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And lest her maid should know of this disgrace,
To cover it spilt water in the place.

AMORUM. LIB. I. ELEGIA 2. Quod primo amore correptus, in triumphum duci se a Cupidine

patiatur. What makes my bed seem hard seeing it is so soft? Or why slips down the coverlet so oft ? Although the nights be long I sleep not through, My sides are sore with tumbling to and fro. Were love the cause it's like I should descry him, Or lies he close and shoots where none can spy him? 'Twas so he struck me with a tender dart, 'Tis cruel love turmoils my captive heart. Yielding or striving do we give him might, Let's yield, a burden easily borne is light. I saw a brandish'd fire increase in strength, Which being not shak'd, I saw it die at length. Young oxen newly yok'd are beaten more, Than oxen which have drawn the plough before : And rough jades' mouths with stubborn bits are torn, But manag'd horses' heads are lightly borne. Unwilling lovers, love doth more torment, Than such as in their bondage feel content. Lo I confess, I am thy captive I, And hold my conquer'd hands for thee to tie. What need'st thou war, I sue to thee for grace With arms to conquer armless.men is base. Yoke Venus' Doves, put myrtle on thy hair, Vulcan will give thee chariots rich and fair :

The people thee applauding, thou shalt stand,
Guiding the harmless pigeons with (thy) hand.
Young men and women shalt thou lead as thrall,
So will thy triumphs seem magnifical;
1, lately caught, will have a new made wound,
And captive like be manacled and bound,
Good meaning shame, and such as seek loves wrack
Shall follow thee, their hands tied at their back.
Thee all shall fear, and worship as a king
Io, triumphing shall thy people sing.
Smooth speeches, fear and rage shall by thee ride,
Which troops have always been on Cupid's side :
Thou with these soldiers conquer'st gods and men.
Take these away where is thy honor then?
Thy mother shall from heaven applaud this show,
And on their faces heaps of roses strow,
With beauty of thy wings, thy fair hair gilded,
Ride golden love in chariots richly builded.
Unless I err, full many shalt thou burn,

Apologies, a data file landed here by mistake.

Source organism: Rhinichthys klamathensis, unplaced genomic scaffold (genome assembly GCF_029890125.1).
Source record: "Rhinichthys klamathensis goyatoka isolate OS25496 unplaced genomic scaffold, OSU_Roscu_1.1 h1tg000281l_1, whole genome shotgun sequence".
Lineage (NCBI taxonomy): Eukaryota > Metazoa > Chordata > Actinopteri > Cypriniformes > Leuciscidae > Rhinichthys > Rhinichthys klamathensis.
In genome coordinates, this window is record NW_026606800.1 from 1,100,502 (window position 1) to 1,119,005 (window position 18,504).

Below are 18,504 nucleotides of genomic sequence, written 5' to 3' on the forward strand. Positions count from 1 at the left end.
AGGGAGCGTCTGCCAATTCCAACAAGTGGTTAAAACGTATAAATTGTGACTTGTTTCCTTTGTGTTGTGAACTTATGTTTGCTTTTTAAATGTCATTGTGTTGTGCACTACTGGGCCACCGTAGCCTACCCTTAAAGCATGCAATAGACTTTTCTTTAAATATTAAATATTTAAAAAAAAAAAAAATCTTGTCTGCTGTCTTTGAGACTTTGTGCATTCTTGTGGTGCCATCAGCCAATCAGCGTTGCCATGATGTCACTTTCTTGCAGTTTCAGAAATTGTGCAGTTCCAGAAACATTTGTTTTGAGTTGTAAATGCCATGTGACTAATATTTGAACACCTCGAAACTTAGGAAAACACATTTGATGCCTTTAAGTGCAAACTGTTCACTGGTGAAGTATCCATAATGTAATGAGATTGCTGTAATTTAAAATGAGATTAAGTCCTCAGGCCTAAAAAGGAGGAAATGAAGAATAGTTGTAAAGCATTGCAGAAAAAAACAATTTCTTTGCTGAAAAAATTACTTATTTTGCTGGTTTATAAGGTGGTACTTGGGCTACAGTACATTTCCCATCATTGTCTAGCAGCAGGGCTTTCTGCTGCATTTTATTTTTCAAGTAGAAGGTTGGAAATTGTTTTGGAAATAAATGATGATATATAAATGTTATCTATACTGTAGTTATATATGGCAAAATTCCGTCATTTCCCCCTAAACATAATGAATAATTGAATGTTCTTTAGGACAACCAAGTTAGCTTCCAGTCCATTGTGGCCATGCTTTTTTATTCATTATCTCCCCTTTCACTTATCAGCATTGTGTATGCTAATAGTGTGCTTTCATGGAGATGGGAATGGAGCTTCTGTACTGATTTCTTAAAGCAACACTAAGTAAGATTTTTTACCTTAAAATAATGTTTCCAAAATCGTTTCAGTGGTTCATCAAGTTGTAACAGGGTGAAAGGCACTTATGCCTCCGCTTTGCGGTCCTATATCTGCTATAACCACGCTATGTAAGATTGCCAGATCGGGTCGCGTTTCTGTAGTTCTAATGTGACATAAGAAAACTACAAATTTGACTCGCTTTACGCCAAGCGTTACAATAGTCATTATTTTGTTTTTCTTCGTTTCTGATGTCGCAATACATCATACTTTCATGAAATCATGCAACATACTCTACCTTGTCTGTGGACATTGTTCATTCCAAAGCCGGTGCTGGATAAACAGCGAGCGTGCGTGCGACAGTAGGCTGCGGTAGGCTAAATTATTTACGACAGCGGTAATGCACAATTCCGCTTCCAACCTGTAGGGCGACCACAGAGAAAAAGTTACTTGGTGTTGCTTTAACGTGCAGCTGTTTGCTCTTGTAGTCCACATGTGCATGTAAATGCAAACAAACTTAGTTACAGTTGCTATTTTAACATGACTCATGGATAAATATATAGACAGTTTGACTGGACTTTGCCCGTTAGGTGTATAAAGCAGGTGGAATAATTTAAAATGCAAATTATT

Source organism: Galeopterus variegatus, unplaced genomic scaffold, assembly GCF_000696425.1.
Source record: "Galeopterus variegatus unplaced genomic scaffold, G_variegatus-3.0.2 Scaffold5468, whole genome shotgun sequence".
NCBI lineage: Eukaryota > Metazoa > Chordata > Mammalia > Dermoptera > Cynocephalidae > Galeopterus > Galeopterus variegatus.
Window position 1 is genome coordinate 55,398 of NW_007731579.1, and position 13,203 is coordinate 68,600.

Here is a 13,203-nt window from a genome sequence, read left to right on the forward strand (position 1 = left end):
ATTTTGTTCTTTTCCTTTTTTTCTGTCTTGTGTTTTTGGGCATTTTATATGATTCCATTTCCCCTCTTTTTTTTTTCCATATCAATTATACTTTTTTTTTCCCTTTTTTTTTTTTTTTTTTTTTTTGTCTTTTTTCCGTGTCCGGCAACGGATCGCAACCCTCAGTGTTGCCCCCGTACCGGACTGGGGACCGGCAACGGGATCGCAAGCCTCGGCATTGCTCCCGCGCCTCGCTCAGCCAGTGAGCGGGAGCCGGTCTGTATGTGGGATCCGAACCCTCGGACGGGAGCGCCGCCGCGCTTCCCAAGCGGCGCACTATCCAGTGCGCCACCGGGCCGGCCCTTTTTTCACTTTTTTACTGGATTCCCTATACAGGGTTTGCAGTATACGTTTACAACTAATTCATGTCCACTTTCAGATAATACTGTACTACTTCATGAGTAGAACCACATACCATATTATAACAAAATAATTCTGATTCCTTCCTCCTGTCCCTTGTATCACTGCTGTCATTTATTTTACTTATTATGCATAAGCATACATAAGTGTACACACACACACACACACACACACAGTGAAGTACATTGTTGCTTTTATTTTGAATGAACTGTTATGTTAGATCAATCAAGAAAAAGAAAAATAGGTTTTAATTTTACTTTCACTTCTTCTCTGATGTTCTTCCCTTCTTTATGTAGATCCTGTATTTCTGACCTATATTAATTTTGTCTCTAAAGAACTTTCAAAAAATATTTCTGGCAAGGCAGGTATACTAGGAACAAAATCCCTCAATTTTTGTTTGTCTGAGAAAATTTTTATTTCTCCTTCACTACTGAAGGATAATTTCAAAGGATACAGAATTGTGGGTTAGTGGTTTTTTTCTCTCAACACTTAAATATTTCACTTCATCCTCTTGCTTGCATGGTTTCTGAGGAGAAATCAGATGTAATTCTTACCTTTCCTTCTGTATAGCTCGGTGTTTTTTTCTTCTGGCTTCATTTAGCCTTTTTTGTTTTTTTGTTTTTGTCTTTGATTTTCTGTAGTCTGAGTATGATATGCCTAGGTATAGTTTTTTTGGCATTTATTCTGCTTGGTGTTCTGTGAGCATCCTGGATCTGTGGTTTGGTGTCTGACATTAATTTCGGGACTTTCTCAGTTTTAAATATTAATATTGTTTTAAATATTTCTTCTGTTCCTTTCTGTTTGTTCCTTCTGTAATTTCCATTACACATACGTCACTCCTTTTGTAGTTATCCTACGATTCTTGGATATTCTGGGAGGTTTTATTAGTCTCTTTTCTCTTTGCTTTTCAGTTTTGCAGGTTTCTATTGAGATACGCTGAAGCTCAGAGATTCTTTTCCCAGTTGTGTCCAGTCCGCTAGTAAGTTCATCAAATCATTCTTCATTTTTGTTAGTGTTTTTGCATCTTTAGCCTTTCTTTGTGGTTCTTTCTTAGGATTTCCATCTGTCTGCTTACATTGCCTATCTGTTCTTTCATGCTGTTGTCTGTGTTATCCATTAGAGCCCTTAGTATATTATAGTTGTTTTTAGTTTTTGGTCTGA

And give words infinite at every turn.
In spite of thee, forth will thy arrows fly,
A scorching flame burns all the standers by.
So having conquer'd Ind, was Bacchus hue,
Thee pompous

birds and him two tigers drew;
Then seeing I grace thy shew in following thee,
Forbear to hurt thyself in spoiling me.
Behold thy kinsman Cæsar's prosperous hands,
Whoguards thee conquered with his conquering hands.

EPIGRAMS AND ELEGIES,

BY

JOHN DAVIES AND CHRISTOPHER MARLOWE.

Epigrammes and Elegies, by J. D. and C. M. At Middlebourgh. 8vo. (no date.)

These productions are ascribed to Davies and Marlowe, but as it is impossible to determine with accuracy the portions belonging to each, and as moreover the volume is extremely rare it has been thought best to reprint the whole.

EPIGRAMMATA PRIMA.

AD MUSAM.

Fly merry Muse unto that merry town,
Where thou may'st plays, revels and triumphs see,
The house of fame and theatre of renown,
Where all good wits and spirits love to be.

Fall in between their hands, that love and praise thee,
And be to them a laughter and a jest:
But as for them which scorning shall approve thee,
Disdain their wits, and think thine own the best.

But if thou find any so gross and dull,
That think I do to private taxing lean :
Bid him go hang for he is but a gull,
And knows not what an epigram does mean.

Which taxeth under a particular name,
A general vice which merits public blame.

OF A GULL. 2.

Oft in my laughing rhymes, I name a gull,
But this new term will many questions breed,

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